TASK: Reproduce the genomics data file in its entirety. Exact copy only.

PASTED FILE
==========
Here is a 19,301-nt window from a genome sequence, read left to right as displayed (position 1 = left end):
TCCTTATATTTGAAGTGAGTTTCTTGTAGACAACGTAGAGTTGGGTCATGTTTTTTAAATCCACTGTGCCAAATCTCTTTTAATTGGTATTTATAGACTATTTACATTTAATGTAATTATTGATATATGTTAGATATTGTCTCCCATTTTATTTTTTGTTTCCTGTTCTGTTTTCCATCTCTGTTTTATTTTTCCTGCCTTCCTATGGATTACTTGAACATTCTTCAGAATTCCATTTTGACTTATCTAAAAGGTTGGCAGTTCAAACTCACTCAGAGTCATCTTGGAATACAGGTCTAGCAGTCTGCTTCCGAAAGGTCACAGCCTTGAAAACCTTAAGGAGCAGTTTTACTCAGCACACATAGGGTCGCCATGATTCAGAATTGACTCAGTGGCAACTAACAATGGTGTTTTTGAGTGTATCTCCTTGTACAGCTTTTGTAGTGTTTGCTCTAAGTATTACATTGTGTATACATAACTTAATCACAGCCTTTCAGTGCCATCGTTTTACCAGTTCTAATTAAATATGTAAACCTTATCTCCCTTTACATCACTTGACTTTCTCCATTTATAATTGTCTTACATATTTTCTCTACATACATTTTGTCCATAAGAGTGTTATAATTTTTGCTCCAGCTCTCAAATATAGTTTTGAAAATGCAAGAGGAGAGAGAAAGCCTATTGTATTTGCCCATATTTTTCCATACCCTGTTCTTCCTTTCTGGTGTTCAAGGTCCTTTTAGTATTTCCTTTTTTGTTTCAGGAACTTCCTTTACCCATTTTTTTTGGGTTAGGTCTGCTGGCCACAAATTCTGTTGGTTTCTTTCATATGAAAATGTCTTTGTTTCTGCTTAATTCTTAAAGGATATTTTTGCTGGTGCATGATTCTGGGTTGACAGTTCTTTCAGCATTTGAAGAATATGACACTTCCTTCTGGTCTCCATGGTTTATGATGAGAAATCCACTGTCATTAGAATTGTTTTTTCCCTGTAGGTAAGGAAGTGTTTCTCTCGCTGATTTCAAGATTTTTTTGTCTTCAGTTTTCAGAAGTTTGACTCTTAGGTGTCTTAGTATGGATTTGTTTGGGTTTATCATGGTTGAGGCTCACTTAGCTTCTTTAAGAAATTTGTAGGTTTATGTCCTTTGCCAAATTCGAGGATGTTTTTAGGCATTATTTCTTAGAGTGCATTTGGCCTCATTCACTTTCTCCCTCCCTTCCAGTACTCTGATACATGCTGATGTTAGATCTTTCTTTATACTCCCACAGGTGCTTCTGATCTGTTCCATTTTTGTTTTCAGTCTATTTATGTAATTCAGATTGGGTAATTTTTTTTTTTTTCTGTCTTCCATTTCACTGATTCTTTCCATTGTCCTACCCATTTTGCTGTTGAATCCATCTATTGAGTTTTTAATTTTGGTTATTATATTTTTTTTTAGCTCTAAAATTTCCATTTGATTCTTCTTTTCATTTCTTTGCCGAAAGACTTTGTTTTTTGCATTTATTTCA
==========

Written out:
Here is a 19,301-nt window from a genome sequence, read left to right as displayed (position 1 = left end):
TCCTTATATTTGAAGTGAGTTTCTTGTAGACAACGTAGAGTTGGGTCATGTTTTTTAAATCCACTGTGCCAAATCTCTTTTAATTGGTATTTATAGACTATTTACATTTAATGTAATTATTGATATATGTTAGATATTGTCTCCCATTTTATTTTTTGTTTCCTGTTCTGTTTTCCATCTCTGTTTTATTTTTCCTGCCTTCCTATGGATTACTTGAACATTCTTCAGAATTCCATTTTGACTTATCTAAAAGGTTGGCAGTTCAAACTCACTCAGAGTCATCTTGGAATACAGGTCTAGCAGTCTGCTTCCGAAAGGTCACAGCCTTGAAAACCTTAAGGAGCAGTTTTACTCAGCACACATAGGGTCGCCATGATTCAGAATTGACTCAGTGGCAACTAACAATGGTGTTTTTGAGTGTATCTCCTTGTACAGCTTTTGTAGTGTTTGCTCTAAGTATTACATTGTGTATACATAACTTAATCACAGCCTTTCAGTGCCATCGTTTTACCAGTTCTAATTAAATATGTAAACCTTATCTCCCTTTACATCACTTGACTTTCTCCATTTATAATTGTCTTACATATTTTCTCTACATACATTTTGTCCATAAGAGTGTTATAATTTTTGCTCCAGCTCTCAAATATAGTTTTGAAAATGCAAGAGGAGAGAGAAAGCCTATTGTATTTGCCCATATTTTTCCATACCCTGTTCTTCCTTTCTGGTGTTCAAGGTCCTTTTAGTATTTCCTTTTTTGTTTCAGGAACTTCCTTTACCCATTTTTTTTGGGTTAGGTCTGCTGGCCACAAATTCTGTTGGTTTCTTTCATATGAAAATGTCTTTGTTTCTGCTTAATTCTTAAAGGATATTTTTGCTGGTGCATGATTCTGGGTTGACAGTTCTTTCAGCATTTGAAGAATATGACACTTCCTTCTGGTCTCCATGGTTTATGATGAGAAATCCACTGTCATTAGAATTGTTTTTTCCCTGTAGGTAAGGAAGTGTTTCTCTCGCTGATTTCAAGATTTTTTTGTCTTCAGTTTTCAGAAGTTTGACTCTTAGGTGTCTTAGTATGGATTTGTTTGGGTTTATCATGGTTGAGGCTCACTTAGCTTCTTTAAGAAATTTGTAGGTTTATGTCCTTTGCCAAATTCGAGGATGTTTTTAGGCATTATTTCTTAGAGTGCATTTGGCCTCATTCACTTTCTCCCTCCCTTCCAGTACTCTGATACATGCTGATGTTAGATCTTTCTTTATACTCCCACAGGTGCTTCTGATCTGTTCCATTTTTGTTTTCAGTCTATTTATGTAATTCAGATTGGGTAATTTTTTTTTTTTTCTGTCTTCCATTTCACTGATTCTTTCCATTGTCCTACCCATTTTGCTGTTGAATCCATCTATTGAGTTTTTAATTTTGGTTATTATATTTTTTTTTAGCTCTAAAATTTCCATTTGATTCTTCTTTTCATTTCTTTGCCGAAAGACTTTGTTTTTTGCATTTATTTCA